National Ag News for June 7, 2022

Thompson, Boozman Call on White House to Withdraw Brief in Roundup Case

Republican lawmakers want the Biden Administration to withdraw its brief before the Supreme Court in a case involving the Environmental Protection Agency’s federal registration authority of Roundup. John Boozman of Arkansas, the top Republican on the Senate Ag Committee, and Glenn GT Thompson, the top Republican on the House Ag Committee, penned the request in a letter Monday. The Republican leaders question the White House’s rationale for filing the brief based on a “change in administration” and seek answers as to why the Solicitor General modified its long-standing position that EPA maintains federal preemption authority on all crop protection tools without consulting the relevant agency subject matter experts. The lawmakers write, “Such a reversal coupled with the lack of consultation with subject matter experts is incredibly concerning.” If the Ninth Circuit’s decision is left in place, the lawmakers say growers will lose a critical tool from their toolbox, and EPA’s registration process would evolve into a state-by-state patchwork.

Poll Finds Majority of Voters Support U.S. Aquaculture Industry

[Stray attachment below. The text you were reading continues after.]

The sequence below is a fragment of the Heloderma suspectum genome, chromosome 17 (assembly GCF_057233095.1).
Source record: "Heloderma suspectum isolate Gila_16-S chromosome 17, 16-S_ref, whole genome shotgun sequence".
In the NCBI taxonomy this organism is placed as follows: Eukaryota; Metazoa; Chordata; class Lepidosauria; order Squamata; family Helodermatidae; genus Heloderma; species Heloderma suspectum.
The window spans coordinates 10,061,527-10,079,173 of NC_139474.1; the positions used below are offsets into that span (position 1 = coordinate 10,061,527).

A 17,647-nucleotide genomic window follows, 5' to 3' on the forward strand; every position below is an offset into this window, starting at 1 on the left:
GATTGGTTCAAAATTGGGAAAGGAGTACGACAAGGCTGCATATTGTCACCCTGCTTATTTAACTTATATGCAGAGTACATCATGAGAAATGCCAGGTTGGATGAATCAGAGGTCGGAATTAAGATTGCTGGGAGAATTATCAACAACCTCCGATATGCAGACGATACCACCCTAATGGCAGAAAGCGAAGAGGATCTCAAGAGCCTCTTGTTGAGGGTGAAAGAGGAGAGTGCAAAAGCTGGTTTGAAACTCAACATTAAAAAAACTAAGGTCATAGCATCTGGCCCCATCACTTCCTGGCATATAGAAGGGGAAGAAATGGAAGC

Stronger America Through Seafood announced Monday that a majority of voters support establishing a U.S. aquaculture industry to increase sustainable seafood production. A survey by the organization found that two-thirds of voters would feel more favorable towards a member of Congress who established pathways for offshore aquaculture. Among voters, 84 percent support establishing a clear, predictable pathway for U.S. aquaculture when learning many American companies build aquaculture operations abroad, and 86 percent believe it’s important to expand U.S. aquaculture when learning the U.S. imports most of its seafood. In response, Sarah Brenholt of the organization says, “Now is the time for Congress to act and put in place federal policies that would establish an aquaculture industry in U.S. federal waters.” Stronger America Through Seafood supports the Advancing the Quality and Understanding of American Aquaculture Act. The bill would direct the National Oceanic and Atmospheric Administration to harmonize the permitting system for offshore aquaculture for farms in federal waters.